Bill Griffin, Fish Hoek
I confess to a feeling of deep disappointment and loss at the granting of a liquor licence for Fish Hoek, finding it sad indeed the way Pick n Pay has consistently and aggressively chosen the lower road of gain above worth, of a questionable social norm above a value long cherished by many in Fish Hoek for many years.
I guess Pick n Pay were always in with a good chance of winning their legal battle over the interpretation of a title deed dating back 200 years. But has justice truly been done in terms of the need (as opposed to the wants) of the broader community?
The greater the promotion of alcohol, the more its consumption made to look attractive, surely the greater the incidence of it’s abuse. And we all know what that abuse leads to.
The co-owner of our local Pick n Pay, Gary Williams, is quoted in “Dry or wet debate,” (Echo August 16, 20180 as saying: “We strive to provide a quality service that caters to all the residents of Fish Hoek.”
Well, his comment set me thinking about that quality of service (little known at the heart of business in general), which dares to rate service even above profit.
Raymond Ackerman, in fact, has bearing upon this in his book Hearing the Grasshoppers Jump, where he speaks of “social responsibility and people” as being essential legs of Pick n Pay’s operation. Continuing, he says: “Not operating for maximisation of profit, Pick n Pay became the largest food retailer in South Africa. In plain English, the more effectively we pursued our core policies under the ‘people and social responsibility’ legs, the more we gained.”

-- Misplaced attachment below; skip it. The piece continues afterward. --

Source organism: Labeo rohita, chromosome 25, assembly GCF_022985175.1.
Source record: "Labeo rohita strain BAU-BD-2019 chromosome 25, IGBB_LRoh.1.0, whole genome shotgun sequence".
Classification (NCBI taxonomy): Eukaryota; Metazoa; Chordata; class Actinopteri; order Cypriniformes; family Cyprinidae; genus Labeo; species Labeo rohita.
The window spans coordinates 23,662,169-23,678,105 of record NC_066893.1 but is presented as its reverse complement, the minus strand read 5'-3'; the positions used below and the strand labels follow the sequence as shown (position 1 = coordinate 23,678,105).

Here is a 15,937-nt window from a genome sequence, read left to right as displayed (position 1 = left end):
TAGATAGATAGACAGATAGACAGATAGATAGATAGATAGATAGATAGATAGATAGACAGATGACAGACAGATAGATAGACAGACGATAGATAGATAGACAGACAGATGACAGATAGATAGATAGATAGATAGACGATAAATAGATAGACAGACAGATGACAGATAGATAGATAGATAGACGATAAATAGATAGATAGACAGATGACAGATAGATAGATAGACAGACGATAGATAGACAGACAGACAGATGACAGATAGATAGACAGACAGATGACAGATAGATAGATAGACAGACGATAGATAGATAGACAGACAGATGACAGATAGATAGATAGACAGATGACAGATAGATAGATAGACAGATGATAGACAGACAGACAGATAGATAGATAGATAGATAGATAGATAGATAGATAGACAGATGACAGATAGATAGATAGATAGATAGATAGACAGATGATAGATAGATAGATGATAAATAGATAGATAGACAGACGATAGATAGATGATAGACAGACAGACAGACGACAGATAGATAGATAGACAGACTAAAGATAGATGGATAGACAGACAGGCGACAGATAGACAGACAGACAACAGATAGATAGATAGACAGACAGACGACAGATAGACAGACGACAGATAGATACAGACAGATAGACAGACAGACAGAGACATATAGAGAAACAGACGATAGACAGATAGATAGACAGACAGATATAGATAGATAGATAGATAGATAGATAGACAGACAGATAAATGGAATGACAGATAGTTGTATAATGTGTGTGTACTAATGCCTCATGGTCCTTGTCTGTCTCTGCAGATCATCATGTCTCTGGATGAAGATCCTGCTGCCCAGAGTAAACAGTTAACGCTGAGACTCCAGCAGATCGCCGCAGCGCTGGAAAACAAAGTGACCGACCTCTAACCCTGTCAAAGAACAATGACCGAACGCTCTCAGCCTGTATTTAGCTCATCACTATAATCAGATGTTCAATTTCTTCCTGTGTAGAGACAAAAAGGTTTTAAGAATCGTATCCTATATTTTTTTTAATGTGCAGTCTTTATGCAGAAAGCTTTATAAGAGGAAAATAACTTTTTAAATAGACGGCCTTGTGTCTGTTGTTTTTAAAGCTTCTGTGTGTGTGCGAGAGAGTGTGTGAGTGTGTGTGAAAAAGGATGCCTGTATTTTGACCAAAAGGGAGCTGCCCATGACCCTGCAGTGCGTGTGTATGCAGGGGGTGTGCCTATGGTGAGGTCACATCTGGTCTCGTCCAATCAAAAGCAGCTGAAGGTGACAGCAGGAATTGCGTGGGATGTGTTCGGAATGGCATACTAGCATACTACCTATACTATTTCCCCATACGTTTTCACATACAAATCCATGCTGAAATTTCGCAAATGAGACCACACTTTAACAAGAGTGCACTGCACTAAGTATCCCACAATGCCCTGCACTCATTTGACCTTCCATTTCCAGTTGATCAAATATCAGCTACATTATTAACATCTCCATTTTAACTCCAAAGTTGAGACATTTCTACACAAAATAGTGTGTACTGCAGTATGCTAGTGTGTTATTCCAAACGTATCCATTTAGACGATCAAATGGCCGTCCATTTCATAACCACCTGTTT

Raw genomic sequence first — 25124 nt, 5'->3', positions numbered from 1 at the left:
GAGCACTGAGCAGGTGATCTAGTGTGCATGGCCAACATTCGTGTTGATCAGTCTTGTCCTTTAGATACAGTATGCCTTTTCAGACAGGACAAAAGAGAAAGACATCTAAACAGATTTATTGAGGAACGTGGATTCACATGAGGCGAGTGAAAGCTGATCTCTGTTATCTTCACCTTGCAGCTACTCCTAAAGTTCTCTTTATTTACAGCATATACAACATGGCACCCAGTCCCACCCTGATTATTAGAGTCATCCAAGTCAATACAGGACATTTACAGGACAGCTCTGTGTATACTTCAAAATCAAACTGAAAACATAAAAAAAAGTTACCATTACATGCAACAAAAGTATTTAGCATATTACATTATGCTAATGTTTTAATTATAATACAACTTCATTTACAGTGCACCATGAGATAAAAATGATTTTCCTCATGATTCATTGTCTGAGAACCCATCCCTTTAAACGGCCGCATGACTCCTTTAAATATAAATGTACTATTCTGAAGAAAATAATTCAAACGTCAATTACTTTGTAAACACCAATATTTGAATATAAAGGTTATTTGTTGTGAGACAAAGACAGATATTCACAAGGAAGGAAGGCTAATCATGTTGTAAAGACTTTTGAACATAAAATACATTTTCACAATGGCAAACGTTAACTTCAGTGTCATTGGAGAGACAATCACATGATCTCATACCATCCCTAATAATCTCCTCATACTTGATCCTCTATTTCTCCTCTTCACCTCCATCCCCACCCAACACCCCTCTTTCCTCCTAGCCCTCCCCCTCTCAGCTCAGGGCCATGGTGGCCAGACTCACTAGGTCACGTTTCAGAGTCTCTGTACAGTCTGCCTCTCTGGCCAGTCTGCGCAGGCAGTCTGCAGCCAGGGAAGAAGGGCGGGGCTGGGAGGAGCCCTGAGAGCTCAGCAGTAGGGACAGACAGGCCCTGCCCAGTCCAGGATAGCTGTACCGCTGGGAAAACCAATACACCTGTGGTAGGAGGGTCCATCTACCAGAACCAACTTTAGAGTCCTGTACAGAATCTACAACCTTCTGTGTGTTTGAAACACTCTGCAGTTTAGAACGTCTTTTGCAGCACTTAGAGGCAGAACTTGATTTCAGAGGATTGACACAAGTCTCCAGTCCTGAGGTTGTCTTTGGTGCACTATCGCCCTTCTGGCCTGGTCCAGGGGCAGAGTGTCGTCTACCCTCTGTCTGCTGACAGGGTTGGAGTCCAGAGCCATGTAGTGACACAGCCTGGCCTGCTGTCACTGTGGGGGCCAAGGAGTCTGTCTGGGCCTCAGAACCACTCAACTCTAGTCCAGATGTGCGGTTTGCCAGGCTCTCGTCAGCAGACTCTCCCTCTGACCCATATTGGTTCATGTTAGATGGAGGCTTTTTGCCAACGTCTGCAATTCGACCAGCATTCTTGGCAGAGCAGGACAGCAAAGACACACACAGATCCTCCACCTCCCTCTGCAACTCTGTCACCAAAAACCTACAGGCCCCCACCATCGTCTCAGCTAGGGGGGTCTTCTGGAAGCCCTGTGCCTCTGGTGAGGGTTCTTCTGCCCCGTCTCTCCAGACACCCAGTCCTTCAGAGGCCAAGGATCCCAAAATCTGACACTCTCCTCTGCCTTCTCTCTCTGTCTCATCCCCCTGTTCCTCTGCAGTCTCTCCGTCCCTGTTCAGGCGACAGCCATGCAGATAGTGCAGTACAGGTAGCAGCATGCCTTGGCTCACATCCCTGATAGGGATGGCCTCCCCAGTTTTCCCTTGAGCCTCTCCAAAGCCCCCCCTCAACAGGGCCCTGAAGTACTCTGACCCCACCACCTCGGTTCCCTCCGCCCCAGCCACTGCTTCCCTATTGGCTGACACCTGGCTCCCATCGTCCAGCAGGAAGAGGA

For sure, the gain he speaks of sits squarely in the profit column – a gain easily measured at the cash till.
But there is a gain of another grade, not so easily measured, and more substantial and lasting by far (and I think Mr Ackerman would agree),which lies just below the surface in what he is saying.
The gain I speak of comes through real service and deals with the upliftment of the quality of community life, with a dignity and the kind of respect that simply do not come through the sale of products known to have degraded many a life.
Cultivating the betterment of society will come about only as people of vision and passion come together in this endeavour.
Especially, do we need leaders in business like those of Pick n Pay to concern themselves in the very real issues facing us.
And the way forward will not be helped by opening another liquor outlet.
Let me fly my kite high.
What an impact and what an influential statement would be made if Pick n Pay were to announce they were to forgo the opportunity to open their proposed outlet? But would you be up to that, Pick n Pay?
The plaintive cry of 14-year-old Jessie Ace, (“Say no to the bottle store,” Echo, October 4, 2018), rings in my ear even now: “I am writing to you to beg you not to put a bottle store in our town of Fish Hoek… Please hear me.”